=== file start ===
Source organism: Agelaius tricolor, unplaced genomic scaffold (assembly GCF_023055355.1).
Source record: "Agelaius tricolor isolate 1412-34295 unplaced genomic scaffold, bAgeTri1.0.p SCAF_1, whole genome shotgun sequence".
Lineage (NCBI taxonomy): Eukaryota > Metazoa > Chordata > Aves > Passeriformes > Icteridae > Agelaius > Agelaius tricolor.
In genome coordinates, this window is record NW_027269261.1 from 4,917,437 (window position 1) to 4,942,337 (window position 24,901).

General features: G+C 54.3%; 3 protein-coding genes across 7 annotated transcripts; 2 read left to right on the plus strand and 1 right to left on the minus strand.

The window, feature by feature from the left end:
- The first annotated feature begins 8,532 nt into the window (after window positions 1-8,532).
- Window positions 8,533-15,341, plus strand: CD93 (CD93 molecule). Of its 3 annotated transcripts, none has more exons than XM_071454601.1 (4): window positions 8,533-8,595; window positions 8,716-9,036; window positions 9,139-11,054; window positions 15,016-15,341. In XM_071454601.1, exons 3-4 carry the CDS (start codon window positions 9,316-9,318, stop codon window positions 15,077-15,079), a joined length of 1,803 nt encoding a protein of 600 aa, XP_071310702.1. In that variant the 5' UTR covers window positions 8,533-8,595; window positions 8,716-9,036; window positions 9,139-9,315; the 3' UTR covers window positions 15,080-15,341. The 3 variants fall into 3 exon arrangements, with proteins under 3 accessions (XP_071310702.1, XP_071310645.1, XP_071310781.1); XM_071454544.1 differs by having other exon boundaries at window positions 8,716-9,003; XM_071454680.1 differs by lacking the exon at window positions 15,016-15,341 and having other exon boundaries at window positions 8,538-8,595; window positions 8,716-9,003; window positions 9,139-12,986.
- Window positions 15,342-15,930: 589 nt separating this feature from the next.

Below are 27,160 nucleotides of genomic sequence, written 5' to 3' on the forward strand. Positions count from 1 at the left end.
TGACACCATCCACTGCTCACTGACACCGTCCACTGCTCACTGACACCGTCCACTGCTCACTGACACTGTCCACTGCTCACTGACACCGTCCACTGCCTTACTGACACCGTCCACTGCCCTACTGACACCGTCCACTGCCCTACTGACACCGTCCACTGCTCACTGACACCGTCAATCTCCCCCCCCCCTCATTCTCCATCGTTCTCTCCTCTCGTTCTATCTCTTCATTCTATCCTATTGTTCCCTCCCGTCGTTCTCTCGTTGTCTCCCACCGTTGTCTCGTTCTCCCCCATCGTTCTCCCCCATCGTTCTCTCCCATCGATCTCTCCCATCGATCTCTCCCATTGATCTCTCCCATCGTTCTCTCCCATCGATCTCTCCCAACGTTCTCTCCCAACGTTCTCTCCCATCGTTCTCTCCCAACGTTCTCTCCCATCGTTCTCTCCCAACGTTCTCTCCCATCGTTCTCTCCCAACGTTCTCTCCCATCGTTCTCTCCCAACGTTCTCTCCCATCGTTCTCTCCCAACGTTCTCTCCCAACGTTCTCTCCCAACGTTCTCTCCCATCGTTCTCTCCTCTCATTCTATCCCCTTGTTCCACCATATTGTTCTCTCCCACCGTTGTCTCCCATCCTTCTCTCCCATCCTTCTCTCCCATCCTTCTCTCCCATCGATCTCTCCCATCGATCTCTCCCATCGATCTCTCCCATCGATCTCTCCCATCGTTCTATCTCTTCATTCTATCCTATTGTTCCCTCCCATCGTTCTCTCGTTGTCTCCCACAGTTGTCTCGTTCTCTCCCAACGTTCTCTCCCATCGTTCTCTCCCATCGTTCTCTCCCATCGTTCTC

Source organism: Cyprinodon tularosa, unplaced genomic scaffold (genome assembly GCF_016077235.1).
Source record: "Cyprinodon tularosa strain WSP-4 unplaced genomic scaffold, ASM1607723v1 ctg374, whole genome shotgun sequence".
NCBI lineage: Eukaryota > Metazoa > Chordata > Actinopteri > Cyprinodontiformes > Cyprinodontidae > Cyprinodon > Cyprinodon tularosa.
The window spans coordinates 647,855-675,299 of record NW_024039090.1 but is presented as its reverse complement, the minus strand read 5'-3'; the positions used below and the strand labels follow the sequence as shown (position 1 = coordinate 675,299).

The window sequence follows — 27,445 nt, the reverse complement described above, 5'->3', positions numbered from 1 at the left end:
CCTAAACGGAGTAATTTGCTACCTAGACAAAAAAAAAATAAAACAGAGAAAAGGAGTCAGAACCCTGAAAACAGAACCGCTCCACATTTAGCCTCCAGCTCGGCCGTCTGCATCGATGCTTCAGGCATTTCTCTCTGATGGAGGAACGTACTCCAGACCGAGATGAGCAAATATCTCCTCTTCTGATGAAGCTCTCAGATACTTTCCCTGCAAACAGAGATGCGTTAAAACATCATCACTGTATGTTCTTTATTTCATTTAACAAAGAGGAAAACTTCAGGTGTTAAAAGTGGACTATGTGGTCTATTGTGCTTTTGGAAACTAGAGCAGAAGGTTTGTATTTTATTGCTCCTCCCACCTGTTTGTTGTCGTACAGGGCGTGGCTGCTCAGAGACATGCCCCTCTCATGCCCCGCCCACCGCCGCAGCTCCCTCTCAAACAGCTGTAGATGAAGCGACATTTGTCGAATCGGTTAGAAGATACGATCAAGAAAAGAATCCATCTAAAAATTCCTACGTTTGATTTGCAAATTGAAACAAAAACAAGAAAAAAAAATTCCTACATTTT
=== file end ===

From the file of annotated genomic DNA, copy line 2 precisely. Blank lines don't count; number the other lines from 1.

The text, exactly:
Source record: "Agelaius tricolor isolate 1412-34295 unplaced genomic scaffold, bAgeTri1.0.p SCAF_1, whole genome shotgun sequence".